Unearthing history in Digging for Treasure
Friday: Digging for Treasure: Tonight - (Channel 5, 9pm)
Speaking to the Radio Times, the presenter said: “I could have happily stayed [at BBC Breakfast] a lot longer but Channel 5 came along.
They sort of said, ‘We think you’re really good and we want you and these are the things we’d like you to do,’ and I don’t think you often get in television the opportunity to not only do a news programme that you know you’re going to love, but also to go away and make other telly every year of your contract.Like a guaranteed series or quiz or whatever it might be.”
It turns out that one of the projects the channel had lined up for him was Digging for Treasure: Tonight, which sees him joining forces with Michaela Strachan and Raksha Dave, along with a host of metal detectorists, mudlarkers and marine archaeologists, to unearth the history that’s not just under our feet but also under water.
Each episode comes from a different historically significant site in Britain, including locations in north Yorkshire, Edinburgh, Norfolk and on the banks of the Thames, and will feature experts from the British Museum, who will shed light on any finds, explaining what they are and what they tell us about their locations.
All the evidence gathered will be added to the central database at the British Museum, where they record every discovery made nationally.
The series also looks at some of the most challenging excavations from across the years, including a shipwreck off the coast of Cornwall, which sank in 1684, laden with diamonds, to the largest Celtic coin hoard ever found, worth millions of pounds.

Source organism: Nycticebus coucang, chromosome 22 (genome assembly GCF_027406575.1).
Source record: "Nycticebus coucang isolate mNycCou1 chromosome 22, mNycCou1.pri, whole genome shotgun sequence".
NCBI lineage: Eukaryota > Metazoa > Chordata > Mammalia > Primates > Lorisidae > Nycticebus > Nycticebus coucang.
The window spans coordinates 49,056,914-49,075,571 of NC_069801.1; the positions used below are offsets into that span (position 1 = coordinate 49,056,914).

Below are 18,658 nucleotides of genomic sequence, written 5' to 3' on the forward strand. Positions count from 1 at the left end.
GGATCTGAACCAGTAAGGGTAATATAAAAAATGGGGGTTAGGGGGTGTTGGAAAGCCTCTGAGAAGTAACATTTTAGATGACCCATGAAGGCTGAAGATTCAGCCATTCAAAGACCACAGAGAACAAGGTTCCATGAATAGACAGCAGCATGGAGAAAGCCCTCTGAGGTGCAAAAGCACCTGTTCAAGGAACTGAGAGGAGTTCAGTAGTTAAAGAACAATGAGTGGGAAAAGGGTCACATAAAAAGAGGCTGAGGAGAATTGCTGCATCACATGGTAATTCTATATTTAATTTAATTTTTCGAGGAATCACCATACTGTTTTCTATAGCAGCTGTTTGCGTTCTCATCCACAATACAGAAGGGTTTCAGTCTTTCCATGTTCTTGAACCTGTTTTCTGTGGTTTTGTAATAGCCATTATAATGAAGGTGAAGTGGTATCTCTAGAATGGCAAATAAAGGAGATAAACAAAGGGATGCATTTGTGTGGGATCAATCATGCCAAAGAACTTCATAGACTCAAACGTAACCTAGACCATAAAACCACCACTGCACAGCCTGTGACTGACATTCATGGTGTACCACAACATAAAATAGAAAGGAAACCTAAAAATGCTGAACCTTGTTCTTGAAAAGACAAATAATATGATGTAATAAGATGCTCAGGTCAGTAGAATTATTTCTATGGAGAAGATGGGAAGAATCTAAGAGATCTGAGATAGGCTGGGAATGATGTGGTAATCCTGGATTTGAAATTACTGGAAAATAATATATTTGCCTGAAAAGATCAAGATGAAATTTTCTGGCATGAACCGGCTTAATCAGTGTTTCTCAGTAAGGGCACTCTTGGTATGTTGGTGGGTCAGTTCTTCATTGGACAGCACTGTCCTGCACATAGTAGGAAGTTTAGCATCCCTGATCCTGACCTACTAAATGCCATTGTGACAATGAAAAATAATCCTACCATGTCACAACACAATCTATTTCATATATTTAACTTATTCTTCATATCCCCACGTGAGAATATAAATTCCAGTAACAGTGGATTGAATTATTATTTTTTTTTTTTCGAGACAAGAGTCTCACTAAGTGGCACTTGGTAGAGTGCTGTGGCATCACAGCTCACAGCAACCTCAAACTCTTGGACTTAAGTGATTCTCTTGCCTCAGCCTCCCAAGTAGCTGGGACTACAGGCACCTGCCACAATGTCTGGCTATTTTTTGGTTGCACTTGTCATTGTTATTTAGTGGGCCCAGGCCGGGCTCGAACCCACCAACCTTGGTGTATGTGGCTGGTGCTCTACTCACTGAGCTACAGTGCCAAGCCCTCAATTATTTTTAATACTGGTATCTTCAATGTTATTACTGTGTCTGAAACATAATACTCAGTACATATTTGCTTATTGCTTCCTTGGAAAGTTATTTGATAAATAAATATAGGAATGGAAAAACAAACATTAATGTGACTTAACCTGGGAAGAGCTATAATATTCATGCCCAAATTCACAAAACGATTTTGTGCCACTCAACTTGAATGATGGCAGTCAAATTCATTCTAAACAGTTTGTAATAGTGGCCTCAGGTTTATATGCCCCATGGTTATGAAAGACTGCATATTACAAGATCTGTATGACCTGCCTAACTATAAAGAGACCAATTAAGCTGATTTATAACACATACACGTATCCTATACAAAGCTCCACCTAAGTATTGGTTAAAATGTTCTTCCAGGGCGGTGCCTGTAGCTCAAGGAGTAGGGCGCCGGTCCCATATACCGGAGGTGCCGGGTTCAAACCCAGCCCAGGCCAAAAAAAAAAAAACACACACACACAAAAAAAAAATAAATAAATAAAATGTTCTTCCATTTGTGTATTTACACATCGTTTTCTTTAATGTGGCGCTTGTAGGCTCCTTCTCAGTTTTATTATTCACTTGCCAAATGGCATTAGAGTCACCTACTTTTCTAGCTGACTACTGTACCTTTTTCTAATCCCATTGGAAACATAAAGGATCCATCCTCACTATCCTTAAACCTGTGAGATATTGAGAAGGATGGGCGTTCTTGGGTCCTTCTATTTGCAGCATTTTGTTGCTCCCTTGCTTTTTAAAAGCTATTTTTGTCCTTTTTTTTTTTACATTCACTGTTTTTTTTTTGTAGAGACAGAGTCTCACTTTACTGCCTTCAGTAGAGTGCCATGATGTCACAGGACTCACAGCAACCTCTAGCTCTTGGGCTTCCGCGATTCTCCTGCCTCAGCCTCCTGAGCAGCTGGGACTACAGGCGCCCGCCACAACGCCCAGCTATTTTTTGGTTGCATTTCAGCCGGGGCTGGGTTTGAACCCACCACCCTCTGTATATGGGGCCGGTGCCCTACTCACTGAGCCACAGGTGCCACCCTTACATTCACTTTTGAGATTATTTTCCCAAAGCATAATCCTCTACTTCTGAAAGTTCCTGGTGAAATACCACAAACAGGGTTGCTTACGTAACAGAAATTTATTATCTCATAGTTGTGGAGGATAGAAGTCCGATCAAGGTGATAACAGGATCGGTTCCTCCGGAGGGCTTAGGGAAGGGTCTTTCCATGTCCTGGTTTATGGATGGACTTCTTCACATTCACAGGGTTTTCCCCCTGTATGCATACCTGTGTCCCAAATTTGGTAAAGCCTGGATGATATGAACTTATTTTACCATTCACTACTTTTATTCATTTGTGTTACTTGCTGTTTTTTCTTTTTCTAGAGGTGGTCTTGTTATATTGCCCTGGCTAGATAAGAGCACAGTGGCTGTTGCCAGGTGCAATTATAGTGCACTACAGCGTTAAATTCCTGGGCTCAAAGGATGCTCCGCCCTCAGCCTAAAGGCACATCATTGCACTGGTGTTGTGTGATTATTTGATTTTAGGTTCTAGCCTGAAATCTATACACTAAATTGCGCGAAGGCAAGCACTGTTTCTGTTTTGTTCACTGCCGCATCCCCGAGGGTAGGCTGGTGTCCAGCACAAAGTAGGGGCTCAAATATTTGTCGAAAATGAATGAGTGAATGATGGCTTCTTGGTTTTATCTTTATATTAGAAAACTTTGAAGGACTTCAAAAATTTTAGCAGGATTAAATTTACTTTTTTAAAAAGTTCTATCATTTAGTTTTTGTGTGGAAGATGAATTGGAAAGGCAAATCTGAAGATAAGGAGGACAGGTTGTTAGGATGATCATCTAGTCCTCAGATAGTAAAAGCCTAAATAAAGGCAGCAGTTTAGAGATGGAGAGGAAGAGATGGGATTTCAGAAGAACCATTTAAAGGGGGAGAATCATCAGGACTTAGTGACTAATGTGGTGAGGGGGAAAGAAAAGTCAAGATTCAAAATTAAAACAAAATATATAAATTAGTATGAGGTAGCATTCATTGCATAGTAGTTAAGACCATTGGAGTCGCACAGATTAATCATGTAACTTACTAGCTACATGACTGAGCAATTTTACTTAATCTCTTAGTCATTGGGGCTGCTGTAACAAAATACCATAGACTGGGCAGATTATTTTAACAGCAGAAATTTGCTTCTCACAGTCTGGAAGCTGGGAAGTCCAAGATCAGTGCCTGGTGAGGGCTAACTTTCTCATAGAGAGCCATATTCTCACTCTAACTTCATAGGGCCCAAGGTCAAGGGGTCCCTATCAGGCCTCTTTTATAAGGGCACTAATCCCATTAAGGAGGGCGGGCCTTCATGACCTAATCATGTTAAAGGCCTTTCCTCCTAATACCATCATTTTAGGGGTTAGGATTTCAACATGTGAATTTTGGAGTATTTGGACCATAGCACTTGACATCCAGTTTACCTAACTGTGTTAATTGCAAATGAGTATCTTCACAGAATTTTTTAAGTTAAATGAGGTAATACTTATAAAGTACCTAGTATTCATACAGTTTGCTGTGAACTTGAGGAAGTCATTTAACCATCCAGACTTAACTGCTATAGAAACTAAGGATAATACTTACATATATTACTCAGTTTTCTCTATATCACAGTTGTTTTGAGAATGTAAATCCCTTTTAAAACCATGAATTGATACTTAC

In future episodes, the latest technology will be used to uncover a Lancaster bomber that was lost during the Second World War and offer an insight into its final hours, and marine archaeologists will also search the bottom of a Scottish lock for finds related to Mary Queen of Scots.
However, in the first episode, Dan, Michaela and Rashka have been given permission to set up camp in Northallerton, north Yorkshire, at a site that is not only in the shadow of a ruined castle but also between Roman and Viking settlements.
It’s hoped that should yield an abundance of rare coins and personal treasures from the medieval and Viking eras, and maybe even weaponry that was once used by the soldiers who were garrisoned at the castle.
Local dectorists from a club known as North Detecting Events have been recruited to dig for treasure, and a local finds liaison officer, a member of the Portable Antiquities Scheme from the British Museum, will be on record and analyse any findings.
As fans of the late, lamented Time Team will know, not every archaeological dig goes to plan, but this show could still unearth some incredible objects.